The pattern of light occurring at the target of the vidicon camera includes not only the interference pattern due to motion of the surface 16 in response to the sonic field, but also interference patterns due to incidental variations in surface 16 and other spurious vibrations in the system. Therefore, the interference pattern describing the sonic field, i.e., the desired image information must be separated from incidental and spurious information encoded in the information pattern. To this end image reconstruction and processing is accomplished in the following manner.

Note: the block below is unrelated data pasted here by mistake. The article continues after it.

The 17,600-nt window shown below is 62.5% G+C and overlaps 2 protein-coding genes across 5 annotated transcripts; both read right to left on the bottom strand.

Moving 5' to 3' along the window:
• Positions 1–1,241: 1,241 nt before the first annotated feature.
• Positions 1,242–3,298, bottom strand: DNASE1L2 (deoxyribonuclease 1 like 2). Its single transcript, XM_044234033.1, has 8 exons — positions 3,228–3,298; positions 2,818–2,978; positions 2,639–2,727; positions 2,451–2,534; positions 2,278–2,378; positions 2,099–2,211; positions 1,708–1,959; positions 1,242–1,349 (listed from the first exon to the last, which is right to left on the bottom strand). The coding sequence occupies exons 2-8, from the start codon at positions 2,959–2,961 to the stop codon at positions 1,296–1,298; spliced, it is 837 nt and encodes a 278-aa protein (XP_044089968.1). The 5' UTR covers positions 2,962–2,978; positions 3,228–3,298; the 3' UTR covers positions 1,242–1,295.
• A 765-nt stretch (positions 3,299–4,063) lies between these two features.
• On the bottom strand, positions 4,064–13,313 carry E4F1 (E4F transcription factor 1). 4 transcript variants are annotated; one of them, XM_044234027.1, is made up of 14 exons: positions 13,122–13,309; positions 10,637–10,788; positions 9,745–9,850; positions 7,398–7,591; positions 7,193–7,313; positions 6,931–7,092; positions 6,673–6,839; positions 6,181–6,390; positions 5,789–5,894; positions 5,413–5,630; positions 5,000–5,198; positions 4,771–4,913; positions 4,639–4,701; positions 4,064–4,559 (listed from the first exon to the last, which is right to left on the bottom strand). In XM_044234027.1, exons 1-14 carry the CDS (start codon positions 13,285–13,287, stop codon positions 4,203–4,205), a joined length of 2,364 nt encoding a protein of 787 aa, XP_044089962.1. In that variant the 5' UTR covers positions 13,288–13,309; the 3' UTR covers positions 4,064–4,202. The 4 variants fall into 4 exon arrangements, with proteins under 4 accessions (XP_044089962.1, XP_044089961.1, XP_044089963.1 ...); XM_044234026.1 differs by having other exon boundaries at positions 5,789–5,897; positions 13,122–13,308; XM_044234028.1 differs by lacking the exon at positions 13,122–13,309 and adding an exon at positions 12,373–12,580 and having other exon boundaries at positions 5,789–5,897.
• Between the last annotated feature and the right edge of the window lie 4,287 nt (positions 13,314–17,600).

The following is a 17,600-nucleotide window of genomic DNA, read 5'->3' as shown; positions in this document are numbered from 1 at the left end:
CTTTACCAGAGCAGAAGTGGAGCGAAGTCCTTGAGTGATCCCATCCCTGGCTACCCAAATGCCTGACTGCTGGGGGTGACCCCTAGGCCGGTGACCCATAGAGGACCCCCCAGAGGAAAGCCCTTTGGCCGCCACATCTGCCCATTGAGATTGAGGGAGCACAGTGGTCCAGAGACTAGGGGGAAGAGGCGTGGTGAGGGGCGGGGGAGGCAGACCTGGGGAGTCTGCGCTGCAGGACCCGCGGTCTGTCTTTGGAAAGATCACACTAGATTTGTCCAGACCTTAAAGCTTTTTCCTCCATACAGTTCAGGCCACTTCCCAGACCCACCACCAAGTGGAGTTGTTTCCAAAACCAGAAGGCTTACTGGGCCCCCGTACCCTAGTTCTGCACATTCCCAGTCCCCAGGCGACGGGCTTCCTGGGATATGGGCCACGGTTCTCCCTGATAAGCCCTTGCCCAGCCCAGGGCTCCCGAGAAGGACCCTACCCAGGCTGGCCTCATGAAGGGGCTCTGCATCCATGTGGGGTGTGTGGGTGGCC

The pulsed laser 17 under control of the laser control 27 is actuated to provide a first pulse having duration of only a fraction of the cycle of the sonic excitation signal from transducer 13 at a peak in the sonic excitation. The intensity I appearing on the camera face plate is given by the following equation,

I IU U 2 where I U, e"l(x,y) e

and

The symbol 0 represents the phase shift of the-reference beam introduced by the modulator 24, Ais the sonic displacement l,(x,y) is the pathlength of the reference beam and l,(x,y) is the pathlength of the object beam. For very small values of A the intensity is given by the following equation: